Salvia greggii, Autumn Sage
Scientific Name: Salvia greggii
Common Name: Autumn Sage
Also Called: Cherry Sage, Gregg’s Sage, Red Chihuahuan Sage, Texas Red Sage, Texas Sage
Family: Lamiaceae or Mint Family
Size: Up to 3 feet, usually less.
Growth Form: Forb/herb, shrub, subshrub; new growth erect, attractive, older growth is woody, plants may be spreading.
Leaves: Green, glaucous green; opposite, aromatic, leaf shape variable, leaves simple, mostly glabrous, evergreen or semi-evergreen.
Flower Color: Red or variable; flowers on stem terminal
Flowering Season: March through November in Texas.
Elevation: 5,000 to 9,000 feet.
Habitat Preferences: Prefers alkaline and rocky soils with good drainage.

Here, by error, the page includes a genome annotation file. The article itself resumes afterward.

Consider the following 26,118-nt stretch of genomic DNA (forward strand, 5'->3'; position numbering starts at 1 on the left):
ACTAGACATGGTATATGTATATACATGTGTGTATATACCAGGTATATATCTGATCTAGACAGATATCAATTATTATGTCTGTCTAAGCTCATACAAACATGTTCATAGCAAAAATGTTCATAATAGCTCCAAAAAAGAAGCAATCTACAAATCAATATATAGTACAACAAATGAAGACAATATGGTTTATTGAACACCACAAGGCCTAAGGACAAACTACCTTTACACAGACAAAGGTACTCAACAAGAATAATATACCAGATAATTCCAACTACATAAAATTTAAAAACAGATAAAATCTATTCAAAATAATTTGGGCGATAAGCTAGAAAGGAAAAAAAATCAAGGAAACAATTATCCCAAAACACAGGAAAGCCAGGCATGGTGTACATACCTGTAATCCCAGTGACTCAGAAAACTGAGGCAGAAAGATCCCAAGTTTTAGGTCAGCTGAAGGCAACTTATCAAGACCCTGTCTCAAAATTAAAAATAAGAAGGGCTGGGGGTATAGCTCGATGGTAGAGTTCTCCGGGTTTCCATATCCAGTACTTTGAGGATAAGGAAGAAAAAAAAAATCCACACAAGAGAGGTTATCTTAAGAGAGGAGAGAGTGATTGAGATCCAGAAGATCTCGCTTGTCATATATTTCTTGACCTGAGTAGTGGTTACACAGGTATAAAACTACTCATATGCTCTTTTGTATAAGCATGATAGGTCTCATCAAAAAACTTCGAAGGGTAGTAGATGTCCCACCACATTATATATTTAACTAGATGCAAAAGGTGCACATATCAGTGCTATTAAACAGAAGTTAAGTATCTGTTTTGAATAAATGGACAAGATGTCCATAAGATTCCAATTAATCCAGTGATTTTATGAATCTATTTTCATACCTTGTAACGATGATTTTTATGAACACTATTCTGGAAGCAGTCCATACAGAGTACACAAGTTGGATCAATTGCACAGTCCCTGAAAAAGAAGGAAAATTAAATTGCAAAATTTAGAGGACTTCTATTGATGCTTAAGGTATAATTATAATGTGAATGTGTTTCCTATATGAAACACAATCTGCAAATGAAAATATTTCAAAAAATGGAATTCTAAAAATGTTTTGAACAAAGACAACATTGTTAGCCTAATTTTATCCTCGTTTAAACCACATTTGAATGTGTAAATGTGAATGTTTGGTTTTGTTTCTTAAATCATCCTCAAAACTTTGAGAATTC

Recorded Range: Rare in the United States where it is native to central and west Texas. This species is also native to northern Mexico.
North America & US County Distribution Map for Salvia greggii.
U.S. Weed Information: No information available.
Invasive/Noxious Weed Information: No information available.
Wetland Indicator: No information available.
Threatened/Endangered Information: No information available.
Comments: Salvia greggii is native to a narrow range in Texas and to northern Mexico in the Chihuahuan Desert. With its beautiful flowers and drought-tolerance it is and a popular landscape plant now with many named cultivars. As a result of its wide-ranging horticultural use it is showing up "wild" in several western states. It's bright red flowers are attractive and regularly visited by hummingbirds.
The species name "greggii" was named and described in 1870 by botanist Asa Gray in honor of Josiah Gregg, American Botanist (1806-1850).